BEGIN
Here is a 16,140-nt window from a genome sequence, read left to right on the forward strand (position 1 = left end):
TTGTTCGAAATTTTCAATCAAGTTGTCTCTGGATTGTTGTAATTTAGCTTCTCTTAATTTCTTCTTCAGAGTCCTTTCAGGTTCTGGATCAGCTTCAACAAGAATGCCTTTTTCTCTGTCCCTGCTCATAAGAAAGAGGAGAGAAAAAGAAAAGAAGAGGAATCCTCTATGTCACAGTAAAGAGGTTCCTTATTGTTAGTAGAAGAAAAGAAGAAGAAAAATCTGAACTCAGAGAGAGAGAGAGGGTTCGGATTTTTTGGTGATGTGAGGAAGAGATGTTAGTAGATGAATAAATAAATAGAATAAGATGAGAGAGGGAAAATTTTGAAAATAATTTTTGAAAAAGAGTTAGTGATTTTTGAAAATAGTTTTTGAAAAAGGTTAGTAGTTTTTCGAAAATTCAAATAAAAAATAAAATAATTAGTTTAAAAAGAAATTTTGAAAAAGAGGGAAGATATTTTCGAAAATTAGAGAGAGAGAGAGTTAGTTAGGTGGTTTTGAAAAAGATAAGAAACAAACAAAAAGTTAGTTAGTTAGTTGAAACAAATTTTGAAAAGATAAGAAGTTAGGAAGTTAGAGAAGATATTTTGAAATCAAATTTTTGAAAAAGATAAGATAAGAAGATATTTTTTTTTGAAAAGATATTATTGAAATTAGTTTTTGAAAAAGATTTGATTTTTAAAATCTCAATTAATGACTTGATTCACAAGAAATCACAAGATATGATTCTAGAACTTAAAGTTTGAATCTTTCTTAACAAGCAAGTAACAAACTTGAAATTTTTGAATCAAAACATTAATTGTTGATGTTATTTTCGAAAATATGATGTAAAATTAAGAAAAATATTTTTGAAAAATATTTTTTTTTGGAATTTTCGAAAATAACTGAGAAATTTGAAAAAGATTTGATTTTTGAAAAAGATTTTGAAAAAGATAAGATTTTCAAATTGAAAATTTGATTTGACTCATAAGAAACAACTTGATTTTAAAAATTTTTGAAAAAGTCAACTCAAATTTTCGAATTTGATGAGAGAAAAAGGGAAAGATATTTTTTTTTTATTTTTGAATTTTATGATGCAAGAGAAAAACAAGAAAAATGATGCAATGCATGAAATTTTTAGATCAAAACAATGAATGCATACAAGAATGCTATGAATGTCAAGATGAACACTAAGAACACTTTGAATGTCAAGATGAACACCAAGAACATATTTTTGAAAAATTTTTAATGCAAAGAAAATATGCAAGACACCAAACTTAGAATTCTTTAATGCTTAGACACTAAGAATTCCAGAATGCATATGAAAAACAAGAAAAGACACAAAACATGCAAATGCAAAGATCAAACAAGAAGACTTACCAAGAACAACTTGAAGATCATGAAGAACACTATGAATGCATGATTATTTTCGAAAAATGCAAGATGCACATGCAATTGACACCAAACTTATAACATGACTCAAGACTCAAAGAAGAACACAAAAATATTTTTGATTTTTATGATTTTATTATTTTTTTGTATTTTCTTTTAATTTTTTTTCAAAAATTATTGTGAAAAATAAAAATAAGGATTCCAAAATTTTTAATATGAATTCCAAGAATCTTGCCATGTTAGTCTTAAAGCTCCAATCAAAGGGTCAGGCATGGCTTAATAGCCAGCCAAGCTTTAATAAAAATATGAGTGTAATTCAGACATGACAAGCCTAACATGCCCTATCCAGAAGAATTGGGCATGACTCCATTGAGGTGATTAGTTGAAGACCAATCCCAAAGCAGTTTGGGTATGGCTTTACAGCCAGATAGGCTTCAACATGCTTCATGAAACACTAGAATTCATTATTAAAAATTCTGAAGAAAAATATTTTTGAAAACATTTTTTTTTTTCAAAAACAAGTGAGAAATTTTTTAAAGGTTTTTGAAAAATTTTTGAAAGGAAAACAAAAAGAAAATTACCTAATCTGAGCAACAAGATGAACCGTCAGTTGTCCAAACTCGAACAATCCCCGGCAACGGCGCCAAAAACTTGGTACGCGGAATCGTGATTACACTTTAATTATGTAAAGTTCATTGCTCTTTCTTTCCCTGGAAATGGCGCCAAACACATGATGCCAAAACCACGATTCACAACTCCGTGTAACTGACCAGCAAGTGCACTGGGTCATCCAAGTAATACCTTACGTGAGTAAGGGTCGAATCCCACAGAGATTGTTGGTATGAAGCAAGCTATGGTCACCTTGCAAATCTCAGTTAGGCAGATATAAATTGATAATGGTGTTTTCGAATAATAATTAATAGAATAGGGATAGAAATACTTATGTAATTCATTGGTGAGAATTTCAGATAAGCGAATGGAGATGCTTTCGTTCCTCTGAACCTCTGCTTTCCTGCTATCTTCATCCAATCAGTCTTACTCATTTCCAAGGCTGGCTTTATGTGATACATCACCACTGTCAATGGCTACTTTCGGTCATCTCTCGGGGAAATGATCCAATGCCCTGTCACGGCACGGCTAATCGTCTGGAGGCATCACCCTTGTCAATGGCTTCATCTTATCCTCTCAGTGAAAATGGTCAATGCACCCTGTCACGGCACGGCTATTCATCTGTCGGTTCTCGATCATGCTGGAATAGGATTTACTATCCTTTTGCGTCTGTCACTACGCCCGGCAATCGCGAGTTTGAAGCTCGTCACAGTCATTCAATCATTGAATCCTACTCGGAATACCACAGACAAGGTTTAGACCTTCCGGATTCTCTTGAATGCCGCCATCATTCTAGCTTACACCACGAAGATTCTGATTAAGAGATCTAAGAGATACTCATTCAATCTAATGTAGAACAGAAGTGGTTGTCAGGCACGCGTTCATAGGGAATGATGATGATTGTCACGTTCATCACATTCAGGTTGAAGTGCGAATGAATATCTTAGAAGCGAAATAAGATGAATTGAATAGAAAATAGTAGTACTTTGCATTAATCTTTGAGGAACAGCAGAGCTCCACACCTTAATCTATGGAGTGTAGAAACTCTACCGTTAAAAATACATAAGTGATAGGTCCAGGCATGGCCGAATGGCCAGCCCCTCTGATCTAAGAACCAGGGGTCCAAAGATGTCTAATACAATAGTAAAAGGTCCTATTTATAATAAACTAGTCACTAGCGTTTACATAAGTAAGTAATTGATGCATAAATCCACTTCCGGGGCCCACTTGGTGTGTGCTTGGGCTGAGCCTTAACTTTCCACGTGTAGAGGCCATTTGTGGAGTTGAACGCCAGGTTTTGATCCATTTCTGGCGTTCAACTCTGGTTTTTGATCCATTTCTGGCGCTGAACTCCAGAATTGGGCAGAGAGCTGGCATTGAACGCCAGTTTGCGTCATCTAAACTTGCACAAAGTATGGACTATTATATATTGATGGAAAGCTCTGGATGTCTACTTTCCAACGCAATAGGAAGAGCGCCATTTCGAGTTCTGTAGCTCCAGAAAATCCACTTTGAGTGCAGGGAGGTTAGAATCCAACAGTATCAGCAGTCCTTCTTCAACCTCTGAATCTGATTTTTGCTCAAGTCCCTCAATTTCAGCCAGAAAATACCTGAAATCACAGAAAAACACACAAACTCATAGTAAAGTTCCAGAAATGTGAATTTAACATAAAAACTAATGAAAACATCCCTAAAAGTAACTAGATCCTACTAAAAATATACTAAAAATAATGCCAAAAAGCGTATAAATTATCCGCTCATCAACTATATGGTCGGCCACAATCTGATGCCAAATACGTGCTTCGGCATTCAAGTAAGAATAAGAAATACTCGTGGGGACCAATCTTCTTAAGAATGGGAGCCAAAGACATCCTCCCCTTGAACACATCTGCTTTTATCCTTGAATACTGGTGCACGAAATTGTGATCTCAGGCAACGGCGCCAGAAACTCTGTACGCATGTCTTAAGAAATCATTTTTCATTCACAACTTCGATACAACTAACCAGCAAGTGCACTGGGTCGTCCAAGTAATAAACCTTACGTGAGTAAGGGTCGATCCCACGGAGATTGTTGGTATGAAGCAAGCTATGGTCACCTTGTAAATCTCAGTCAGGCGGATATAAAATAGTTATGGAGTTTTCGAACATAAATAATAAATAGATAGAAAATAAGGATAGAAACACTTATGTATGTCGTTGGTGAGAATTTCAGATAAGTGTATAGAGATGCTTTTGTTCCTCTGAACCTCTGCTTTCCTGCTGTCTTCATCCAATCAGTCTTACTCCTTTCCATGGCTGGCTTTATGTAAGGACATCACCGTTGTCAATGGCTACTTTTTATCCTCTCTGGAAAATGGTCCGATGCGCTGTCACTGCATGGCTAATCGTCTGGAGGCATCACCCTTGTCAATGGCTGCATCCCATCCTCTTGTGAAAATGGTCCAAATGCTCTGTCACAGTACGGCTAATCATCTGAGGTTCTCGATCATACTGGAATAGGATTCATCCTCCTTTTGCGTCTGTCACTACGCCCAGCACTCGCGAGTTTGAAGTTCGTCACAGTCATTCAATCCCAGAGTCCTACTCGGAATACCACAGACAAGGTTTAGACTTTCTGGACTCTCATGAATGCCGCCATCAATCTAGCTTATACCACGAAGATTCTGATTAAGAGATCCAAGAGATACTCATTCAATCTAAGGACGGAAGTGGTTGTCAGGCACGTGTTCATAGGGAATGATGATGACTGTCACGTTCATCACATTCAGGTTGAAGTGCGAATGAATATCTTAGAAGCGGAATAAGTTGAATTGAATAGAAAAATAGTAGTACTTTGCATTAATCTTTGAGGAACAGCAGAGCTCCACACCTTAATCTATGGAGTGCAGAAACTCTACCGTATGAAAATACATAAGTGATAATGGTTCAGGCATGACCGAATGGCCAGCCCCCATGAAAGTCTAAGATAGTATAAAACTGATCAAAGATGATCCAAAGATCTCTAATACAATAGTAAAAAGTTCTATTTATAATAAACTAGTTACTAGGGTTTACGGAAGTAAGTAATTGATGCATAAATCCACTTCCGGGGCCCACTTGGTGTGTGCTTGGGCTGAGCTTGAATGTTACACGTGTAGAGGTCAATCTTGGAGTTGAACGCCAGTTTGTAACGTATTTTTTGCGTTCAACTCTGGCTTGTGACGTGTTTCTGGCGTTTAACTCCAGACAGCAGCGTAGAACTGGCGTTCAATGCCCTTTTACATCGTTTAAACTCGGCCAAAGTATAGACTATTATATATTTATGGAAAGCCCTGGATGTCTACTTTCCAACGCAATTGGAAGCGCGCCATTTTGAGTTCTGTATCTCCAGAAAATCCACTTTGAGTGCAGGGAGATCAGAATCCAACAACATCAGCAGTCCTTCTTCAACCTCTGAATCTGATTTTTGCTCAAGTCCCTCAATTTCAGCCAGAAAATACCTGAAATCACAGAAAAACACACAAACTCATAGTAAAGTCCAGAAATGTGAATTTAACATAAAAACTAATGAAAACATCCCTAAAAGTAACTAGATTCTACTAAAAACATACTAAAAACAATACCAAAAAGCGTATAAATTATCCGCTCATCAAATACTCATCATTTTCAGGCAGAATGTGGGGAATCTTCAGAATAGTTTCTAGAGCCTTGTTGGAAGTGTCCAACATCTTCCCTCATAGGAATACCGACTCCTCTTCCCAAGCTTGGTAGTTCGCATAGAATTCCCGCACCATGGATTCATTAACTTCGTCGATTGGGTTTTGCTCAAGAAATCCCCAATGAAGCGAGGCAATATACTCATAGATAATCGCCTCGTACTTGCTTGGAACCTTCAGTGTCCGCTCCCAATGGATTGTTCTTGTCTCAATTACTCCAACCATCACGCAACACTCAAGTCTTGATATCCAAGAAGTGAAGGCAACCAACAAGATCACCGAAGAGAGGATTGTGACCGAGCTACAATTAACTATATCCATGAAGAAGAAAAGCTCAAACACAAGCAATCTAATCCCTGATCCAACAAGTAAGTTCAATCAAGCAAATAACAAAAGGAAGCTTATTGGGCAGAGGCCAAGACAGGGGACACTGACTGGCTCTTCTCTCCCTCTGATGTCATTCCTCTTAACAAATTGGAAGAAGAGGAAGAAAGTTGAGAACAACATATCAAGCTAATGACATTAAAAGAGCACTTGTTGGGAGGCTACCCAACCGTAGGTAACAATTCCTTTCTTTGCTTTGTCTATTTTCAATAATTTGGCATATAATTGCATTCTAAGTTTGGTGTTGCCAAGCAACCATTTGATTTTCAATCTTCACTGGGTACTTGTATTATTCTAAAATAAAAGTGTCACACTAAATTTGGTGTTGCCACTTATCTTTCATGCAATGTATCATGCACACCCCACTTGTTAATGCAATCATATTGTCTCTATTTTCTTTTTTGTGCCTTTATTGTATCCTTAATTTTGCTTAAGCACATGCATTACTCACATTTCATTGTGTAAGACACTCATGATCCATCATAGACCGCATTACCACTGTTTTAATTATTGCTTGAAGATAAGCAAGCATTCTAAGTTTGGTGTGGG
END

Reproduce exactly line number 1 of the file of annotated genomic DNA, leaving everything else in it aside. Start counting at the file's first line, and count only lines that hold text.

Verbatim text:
Here is a 16,140-nt window from a genome sequence, read left to right on the forward strand (position 1 = left end):